Chris Hipkins has one almighty problem.
At his first outing after being nominated as Prime Minister, he could not name all three articles of the Treaty of Waitangi and had to concede that no one understands what co-governance means.
Said Hipkins: “There is an uncertainty in New Zealanders about what we mean when we are talking about co-governance. I want to make sure that in each context we are very clear about what we mean, and I acknowledge that that hasn’t always been clear.” These are extraordinary admissions given the assumed importance of the Treaty to this Labour Government.
Hipkins’ comments suggest that he believes New Zealanders’ angst about such policies such as the establishment of a Māori Health Authority alongside Health New Zealand, the appointment of Māori to local government and injection of Māori decision-makers within the various governance architectures of the organisations which comprise “Three Waters” will diminish if the Government simply explains better what it is on about.
There is an element of sophistry to this approach.
The counter-factual is that right from the start Labour has not pursued change in an open and transparent manner.
The controversial He Puapua project was pursued by Labour away from the glare of its then-coalition partner New Zealand First. Labour did not campaign on this and subsequent recommendations have not been consulted with New Zealanders outside of Māoridom.
The upshot is that the Labour Government has made it a priority to right historic wrongs between the Crown and Māori in ways which many New Zealanders have found deeply confronting because they do not feel part of the decision-making process.
There has been division within Cabinet on the approach. But the powerful Māori caucus has held the whip hand.
New Zealanders are entitled to question the pathways the Government is pursuing without being subjected to accusations of racism.
Expectations are riding high that the new Prime Minister is, in fact, about to take an axe to controversial policies like the Three Waters reforms, the TVNZ-RNZ merger and a $3.5 billion income insurance scheme that will be funded through a 2.77 per cent annual levy split equally between employees and employers.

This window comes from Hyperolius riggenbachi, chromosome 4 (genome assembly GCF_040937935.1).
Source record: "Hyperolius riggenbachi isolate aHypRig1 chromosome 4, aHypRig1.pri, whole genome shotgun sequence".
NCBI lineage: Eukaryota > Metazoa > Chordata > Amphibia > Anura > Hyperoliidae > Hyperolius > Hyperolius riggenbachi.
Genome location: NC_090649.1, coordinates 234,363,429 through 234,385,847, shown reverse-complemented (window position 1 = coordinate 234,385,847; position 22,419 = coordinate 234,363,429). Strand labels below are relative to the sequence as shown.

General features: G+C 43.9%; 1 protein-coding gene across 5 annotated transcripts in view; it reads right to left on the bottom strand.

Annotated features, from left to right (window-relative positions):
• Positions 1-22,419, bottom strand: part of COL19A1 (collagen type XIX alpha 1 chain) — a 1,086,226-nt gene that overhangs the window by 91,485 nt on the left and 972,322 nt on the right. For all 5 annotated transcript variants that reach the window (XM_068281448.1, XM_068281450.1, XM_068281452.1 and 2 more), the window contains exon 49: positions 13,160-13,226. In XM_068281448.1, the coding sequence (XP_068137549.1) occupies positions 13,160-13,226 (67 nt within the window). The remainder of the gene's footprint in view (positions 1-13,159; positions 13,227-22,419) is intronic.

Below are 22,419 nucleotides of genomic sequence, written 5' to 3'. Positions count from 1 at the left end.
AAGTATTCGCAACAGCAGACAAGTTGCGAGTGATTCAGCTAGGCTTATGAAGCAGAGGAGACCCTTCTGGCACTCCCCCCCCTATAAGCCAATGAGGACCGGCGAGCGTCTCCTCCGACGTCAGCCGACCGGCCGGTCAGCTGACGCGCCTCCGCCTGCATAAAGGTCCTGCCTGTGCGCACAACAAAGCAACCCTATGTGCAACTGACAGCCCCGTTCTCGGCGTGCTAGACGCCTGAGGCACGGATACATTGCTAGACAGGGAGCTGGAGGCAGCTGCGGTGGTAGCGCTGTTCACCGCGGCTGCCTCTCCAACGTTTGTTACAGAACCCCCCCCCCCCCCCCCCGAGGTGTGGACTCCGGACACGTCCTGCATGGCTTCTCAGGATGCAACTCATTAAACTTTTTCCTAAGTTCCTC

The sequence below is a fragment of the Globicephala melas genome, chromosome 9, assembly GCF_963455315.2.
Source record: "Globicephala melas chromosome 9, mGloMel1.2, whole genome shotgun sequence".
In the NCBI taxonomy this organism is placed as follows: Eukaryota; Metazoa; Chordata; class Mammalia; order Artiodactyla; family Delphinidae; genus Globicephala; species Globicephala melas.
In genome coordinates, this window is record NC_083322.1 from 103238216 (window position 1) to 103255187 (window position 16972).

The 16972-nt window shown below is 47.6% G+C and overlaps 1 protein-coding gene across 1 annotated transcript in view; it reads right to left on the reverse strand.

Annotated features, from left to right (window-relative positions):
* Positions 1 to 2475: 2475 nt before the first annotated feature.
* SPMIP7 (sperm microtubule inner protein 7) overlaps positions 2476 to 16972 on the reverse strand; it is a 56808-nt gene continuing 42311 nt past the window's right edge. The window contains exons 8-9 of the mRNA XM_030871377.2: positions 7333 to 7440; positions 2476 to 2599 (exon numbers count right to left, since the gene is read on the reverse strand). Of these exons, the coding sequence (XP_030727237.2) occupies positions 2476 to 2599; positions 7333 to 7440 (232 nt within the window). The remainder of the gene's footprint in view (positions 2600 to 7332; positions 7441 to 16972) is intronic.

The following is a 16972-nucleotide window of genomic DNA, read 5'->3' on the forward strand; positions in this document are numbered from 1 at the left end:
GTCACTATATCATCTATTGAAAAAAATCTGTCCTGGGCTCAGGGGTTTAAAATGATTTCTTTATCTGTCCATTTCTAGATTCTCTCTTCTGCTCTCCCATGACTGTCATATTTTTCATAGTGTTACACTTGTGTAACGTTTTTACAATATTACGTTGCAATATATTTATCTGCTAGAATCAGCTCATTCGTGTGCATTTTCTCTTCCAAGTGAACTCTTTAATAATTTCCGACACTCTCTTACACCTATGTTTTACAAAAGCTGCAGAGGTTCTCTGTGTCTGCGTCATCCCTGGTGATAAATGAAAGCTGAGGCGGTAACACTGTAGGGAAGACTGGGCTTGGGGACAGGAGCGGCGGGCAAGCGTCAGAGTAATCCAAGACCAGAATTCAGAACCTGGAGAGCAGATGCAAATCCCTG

These expectations have been strengthened by the readout that Auckland Business Chamber CEO Simon Bridges gave when he hosted a bunch of CEOs to meet Hipkins in his first major foray as Prime Minister.
Said Bridges: “They really are at the top of the list. At a difficult economic time, those sorts of things should either be on the back burner or frankly, from a business perspective, canned.”
Hipkins is sufficiently attuned to businesses’ concerns to have publicly focused on the economy’s major enemy — inflation and the “cost of living”. This will be his major target as he endeavours to concentrate more on the bread-and-butter issues concerning New Zealanders in the nine months to the election.
But pause here, please.
It’s no secret that senior businesspeople have been exasperated that the Labour Government has been pursuing a major policy reform agenda during, first, a global pandemic, and second, a cost-of-living crisis.
This rather than concentrating on executing a handful of priority policies and responding to their very real concerns about issues like a chronic shortage of labour.
These concerns have spread much further than the business sector.
The three policies highlighted at the CEO soiree were all in the mix as part of the reprioritisation exercise that Jacinda Ardern and Grant Robertson spearheaded just before Christmas.
The critical fallacy is to assume that the new Labour Cabinet will in fact axe such policies altogether, rather than simply pause work on implementing them until after the October 14 election — that’s assuming Labour can cobble together the next Government.
Case in point: Robertson has already deferred the implementation timetable for the employment insurance scheme to mid-2025. Does it stay there, get pushed out further or axed altogether? Or — now that Ardern is no longer Prime Minister — will the policy be finessed by removing health from the scheme and just insuring against redundancy.
Why risk also jettisoning the media merger altogether?
Amending Three Waters is more problematic.
When it comes to stacking the boards of the four new water entities, being deeply acculturated in the Treaty should not be a priority.
Hipkins’ own Cabinet career should inform him of the difficulties such change entails.
He’s been dubbed a “Mr Fixit” by the press gallery.
Brought in by Ardern to lead the Covid-19 response agenda, he performed to expectations.
But his performance in his prize education portfolio has at times been wanting. The transformative plan he spearheaded to merge the country’s polytechs into one organisation, Te Pūkenga, has not been executed well. The first CEO took a rain check, costs have blown out and the impression — much as with other Labour-driven State-centralised projects including the health and the Three Waters reforms — is of a focus too much on building grand bureaucratic edifices rather than achieving quick productivity boosts through other mechanisms to achieve better education outcomes, improved patient health dividends and improved water infrastructure.
He has a difficult road ahead.
The business response would be to rip the plaster off and axe all three policies.
But Hipkins is a politician.